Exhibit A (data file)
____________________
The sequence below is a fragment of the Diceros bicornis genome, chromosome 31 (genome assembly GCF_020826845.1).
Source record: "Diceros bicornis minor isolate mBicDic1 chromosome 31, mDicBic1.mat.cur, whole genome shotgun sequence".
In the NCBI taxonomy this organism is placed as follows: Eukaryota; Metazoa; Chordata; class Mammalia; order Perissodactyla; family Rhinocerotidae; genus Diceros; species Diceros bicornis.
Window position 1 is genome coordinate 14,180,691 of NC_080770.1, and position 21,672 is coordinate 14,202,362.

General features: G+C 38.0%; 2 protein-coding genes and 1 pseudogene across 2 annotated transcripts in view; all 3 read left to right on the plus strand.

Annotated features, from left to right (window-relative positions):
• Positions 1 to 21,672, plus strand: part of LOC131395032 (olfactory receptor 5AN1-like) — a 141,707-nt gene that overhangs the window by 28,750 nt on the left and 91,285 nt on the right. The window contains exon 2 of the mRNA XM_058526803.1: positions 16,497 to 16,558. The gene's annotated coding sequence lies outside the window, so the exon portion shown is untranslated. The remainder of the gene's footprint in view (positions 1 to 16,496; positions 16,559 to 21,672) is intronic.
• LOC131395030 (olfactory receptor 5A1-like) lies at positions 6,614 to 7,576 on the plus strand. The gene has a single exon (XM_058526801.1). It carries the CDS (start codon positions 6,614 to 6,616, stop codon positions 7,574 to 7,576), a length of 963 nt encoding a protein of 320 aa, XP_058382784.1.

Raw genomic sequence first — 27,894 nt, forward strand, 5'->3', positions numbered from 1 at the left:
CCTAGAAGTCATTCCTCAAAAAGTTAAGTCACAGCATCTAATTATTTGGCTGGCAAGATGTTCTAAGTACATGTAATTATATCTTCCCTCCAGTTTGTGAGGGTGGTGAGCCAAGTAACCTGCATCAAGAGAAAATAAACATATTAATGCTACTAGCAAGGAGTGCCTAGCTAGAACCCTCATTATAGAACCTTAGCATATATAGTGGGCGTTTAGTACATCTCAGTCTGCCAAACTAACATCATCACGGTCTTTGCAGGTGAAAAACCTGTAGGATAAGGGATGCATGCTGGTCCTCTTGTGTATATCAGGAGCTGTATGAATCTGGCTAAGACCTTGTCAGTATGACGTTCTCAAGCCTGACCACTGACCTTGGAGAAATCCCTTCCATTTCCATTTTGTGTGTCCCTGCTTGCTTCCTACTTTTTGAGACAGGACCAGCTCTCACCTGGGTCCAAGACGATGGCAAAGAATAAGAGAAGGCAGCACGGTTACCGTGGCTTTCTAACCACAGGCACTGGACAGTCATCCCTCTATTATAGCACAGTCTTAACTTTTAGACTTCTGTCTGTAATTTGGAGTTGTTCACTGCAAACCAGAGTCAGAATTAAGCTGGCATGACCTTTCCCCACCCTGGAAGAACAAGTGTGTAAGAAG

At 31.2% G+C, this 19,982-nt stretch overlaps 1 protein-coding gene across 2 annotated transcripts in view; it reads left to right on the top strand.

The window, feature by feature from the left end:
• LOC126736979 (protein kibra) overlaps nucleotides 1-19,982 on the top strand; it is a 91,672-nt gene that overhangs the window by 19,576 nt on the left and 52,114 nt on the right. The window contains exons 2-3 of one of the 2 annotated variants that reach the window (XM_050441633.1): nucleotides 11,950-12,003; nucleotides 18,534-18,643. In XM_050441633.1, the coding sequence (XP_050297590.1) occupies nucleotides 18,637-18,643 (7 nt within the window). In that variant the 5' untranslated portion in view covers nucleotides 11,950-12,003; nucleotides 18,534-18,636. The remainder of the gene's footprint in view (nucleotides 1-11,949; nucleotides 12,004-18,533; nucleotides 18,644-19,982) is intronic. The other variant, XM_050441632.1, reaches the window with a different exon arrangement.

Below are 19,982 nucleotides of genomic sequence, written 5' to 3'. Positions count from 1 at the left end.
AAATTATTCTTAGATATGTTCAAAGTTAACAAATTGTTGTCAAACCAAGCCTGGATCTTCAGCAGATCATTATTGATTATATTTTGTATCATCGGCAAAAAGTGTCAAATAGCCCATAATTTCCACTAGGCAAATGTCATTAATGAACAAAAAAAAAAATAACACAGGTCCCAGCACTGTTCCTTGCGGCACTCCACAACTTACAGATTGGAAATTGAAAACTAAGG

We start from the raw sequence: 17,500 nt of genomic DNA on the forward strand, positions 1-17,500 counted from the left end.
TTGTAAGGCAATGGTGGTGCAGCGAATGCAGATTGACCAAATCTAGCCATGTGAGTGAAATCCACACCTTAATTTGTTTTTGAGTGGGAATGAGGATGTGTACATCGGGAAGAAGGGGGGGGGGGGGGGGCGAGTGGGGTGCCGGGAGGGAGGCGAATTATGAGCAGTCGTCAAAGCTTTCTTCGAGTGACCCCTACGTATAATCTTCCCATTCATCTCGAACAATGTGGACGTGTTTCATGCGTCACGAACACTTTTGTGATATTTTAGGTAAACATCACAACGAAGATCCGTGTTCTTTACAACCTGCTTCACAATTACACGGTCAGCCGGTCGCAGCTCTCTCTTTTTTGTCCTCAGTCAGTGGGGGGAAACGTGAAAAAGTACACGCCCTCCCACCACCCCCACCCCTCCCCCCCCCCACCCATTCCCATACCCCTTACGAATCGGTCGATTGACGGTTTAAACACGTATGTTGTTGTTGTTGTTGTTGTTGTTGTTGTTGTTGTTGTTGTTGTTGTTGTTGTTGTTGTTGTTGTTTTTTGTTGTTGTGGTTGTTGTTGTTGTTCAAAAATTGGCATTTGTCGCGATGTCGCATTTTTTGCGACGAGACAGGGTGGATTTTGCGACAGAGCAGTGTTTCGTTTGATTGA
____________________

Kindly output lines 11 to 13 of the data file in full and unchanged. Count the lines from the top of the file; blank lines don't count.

At 31.2% G+C, this 19,982-nt stretch overlaps 1 protein-coding gene across 2 annotated transcripts in view; it reads left to right on the top strand.

The window, feature by feature from the left end:
• LOC126736979 (protein kibra) overlaps nucleotides 1-19,982 on the top strand; it is a 91,672-nt gene that overhangs the window by 19,576 nt on the left and 52,114 nt on the right. The window contains exons 2-3 of one of the 2 annotated variants that reach the window (XM_050441633.1): nucleotides 11,950-12,003; nucleotides 18,534-18,643. In XM_050441633.1, the coding sequence (XP_050297590.1) occupies nucleotides 18,637-18,643 (7 nt within the window). In that variant the 5' untranslated portion in view covers nucleotides 11,950-12,003; nucleotides 18,534-18,636. The remainder of the gene's footprint in view (nucleotides 1-11,949; nucleotides 12,004-18,533; nucleotides 18,644-19,982) is intronic. The other variant, XM_050441632.1, reaches the window with a different exon arrangement.